My name is Lynne Armstrong and I have lived with Multiple Sclerosis every single minute of every day of my life. It is a chronic, debilitating disease and, at times, it’s actually a very humiliating disease because of nasty things that happen. I think there is more hope nowadays for people who are diagnosed. Nowadays there are disease modifying therapies; now they weren’t available in my day. And they work for some people; there are 13 different disease modifying therapies and a lot of people are having a lot of success; it is damping down their MS but it doesn’t cure it.
A palliative approach is really looking at the whole person and not just looking at everything in isolation, I think that’s what it is. When I thought about it, I realised that I actually have been receiving a degree of palliative care for a long number of years but I never thought of it like that. I have the MS consultant, the MS nurse, who were dealing with me medically and as well as my own GP, physically I’ve got the neuro physio at the MS Society and emotionally we have excellent counsellors at the MS Society and you can tell them anything and you know it will never ever be repeated.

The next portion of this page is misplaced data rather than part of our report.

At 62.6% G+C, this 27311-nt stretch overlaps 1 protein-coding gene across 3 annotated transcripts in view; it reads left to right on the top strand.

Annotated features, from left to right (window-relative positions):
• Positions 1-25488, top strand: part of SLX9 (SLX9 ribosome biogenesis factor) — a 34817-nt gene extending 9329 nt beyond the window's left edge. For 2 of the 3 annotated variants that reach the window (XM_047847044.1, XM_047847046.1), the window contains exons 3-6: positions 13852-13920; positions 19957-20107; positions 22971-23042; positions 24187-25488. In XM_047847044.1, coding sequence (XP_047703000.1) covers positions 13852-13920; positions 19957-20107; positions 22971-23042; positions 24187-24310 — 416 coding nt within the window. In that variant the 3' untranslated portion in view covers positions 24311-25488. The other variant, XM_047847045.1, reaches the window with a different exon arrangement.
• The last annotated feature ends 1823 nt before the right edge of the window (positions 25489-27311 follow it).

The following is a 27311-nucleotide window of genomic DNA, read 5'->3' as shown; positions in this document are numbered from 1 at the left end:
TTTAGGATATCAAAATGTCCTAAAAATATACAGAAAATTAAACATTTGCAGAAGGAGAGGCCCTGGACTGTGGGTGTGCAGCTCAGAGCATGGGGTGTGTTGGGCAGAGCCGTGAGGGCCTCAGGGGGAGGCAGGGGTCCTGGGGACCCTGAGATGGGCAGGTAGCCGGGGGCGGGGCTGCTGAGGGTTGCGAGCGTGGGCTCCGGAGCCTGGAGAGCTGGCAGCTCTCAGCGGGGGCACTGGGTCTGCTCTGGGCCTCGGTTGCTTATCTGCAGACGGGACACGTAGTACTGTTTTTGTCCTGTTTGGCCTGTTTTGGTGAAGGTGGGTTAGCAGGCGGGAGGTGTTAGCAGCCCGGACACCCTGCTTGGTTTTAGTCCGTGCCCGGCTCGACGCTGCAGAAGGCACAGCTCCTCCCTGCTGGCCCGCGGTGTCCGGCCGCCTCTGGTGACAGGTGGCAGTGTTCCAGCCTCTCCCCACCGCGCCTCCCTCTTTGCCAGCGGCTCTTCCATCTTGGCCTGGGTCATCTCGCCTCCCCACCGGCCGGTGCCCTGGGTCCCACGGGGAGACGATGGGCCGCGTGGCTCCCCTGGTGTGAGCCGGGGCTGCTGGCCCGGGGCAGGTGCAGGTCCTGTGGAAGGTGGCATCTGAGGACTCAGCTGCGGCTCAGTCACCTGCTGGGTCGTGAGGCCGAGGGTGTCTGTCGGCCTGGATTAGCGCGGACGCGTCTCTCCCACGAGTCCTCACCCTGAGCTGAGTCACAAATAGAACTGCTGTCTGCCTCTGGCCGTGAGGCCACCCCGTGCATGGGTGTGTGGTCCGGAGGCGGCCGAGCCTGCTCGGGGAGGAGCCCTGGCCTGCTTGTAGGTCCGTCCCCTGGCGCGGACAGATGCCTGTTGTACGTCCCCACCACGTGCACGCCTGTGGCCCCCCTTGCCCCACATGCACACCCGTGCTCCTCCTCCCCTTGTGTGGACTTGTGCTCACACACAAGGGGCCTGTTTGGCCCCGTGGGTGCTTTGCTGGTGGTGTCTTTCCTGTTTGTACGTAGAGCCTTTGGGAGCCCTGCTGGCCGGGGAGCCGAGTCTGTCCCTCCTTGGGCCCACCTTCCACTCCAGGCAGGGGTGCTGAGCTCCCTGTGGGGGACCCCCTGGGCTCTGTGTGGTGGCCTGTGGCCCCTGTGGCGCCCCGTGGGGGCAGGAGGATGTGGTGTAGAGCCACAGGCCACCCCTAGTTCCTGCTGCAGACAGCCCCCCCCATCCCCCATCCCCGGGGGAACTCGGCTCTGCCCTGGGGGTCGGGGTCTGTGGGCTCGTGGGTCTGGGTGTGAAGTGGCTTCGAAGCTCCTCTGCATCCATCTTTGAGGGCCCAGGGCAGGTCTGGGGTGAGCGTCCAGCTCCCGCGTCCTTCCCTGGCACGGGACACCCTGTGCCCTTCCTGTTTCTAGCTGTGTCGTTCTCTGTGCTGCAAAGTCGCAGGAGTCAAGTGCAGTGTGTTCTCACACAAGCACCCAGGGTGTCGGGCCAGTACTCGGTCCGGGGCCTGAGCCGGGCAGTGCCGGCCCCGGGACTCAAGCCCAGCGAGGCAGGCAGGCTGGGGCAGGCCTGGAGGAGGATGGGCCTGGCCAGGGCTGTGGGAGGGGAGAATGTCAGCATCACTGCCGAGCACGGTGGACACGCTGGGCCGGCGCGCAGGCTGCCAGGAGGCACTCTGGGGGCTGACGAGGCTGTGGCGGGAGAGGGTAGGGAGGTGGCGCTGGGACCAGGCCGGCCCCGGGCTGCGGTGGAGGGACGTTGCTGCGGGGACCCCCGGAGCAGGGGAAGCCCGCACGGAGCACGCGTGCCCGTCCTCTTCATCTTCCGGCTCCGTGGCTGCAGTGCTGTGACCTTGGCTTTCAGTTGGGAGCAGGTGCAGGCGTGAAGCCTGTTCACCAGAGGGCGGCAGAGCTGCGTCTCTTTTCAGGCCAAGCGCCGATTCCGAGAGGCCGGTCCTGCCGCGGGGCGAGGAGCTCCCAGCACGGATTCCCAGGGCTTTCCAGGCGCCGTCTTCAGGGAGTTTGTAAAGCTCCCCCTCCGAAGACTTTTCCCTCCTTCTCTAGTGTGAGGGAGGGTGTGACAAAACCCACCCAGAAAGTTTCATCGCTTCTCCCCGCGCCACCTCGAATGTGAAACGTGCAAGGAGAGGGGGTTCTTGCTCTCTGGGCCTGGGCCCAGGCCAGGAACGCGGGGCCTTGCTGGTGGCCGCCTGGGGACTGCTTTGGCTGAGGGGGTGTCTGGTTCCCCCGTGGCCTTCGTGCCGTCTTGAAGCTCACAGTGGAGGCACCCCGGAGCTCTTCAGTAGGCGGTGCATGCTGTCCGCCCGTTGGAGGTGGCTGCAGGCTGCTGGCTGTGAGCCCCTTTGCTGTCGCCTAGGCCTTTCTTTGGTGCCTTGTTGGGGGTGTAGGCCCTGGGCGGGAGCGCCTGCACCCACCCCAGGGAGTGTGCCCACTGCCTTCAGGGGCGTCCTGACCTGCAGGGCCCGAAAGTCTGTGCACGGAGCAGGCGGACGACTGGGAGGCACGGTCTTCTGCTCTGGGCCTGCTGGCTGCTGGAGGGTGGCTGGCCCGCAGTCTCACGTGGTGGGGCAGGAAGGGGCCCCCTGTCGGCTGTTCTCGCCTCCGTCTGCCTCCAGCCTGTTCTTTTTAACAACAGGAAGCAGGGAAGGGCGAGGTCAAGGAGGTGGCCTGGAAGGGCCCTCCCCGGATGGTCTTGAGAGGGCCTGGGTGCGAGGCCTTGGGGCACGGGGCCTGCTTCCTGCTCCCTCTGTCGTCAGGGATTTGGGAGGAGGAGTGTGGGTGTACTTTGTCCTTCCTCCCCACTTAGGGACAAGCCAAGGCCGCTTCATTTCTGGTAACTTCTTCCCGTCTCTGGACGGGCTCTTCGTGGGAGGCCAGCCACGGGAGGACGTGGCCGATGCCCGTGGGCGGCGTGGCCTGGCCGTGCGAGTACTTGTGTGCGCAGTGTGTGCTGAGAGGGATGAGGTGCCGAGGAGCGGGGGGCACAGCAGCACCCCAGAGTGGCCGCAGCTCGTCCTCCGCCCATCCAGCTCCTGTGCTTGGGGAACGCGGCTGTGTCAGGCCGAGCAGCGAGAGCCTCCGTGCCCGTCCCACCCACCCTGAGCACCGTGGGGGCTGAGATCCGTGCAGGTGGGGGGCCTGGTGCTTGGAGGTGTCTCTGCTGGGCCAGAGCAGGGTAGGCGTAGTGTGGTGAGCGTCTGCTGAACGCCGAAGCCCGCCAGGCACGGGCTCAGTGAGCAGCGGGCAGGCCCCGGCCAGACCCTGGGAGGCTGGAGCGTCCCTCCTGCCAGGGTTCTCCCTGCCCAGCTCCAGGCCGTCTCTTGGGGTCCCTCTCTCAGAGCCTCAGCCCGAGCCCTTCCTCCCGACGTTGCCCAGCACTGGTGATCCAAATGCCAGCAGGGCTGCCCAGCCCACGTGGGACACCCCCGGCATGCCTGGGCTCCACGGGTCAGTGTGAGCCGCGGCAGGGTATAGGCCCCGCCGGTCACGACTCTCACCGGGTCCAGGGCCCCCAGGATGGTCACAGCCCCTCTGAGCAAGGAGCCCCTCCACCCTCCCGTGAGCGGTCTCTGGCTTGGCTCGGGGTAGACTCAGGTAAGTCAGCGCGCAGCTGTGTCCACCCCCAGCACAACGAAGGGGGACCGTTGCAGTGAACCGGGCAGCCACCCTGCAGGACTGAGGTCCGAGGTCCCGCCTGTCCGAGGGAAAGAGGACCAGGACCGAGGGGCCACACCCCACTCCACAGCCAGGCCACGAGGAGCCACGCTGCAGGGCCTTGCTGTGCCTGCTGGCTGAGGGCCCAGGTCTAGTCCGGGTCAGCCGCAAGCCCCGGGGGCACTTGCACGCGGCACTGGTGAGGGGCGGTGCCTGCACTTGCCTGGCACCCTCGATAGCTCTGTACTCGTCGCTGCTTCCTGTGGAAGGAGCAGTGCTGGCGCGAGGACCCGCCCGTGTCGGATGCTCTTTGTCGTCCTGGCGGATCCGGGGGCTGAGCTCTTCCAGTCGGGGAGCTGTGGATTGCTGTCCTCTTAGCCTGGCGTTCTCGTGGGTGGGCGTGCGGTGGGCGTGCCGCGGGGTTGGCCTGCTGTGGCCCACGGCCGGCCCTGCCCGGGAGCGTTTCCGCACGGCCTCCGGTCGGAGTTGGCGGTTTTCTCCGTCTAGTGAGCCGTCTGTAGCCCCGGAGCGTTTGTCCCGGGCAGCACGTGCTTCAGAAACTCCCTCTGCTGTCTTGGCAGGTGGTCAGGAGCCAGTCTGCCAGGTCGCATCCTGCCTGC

And sometimes when they suggest something, you think, yes actually I am doing that but you don’t actually realise that you’re helping yourself, and that is all part of a palliative approach rather than just saying, as in the olden days, right, go home with this bag of steroids, find a nurse to give them to you, just rest and just forget about it. And that was basically it in the olden days, whereas now I feel patients have more input; that again is part of the palliative approach, there is a lot of discussion, they are given options, but it is very important, and I cannot stress this enough, that DMTs (disease modifying therapies) should be started as soon as possible after diagnosis.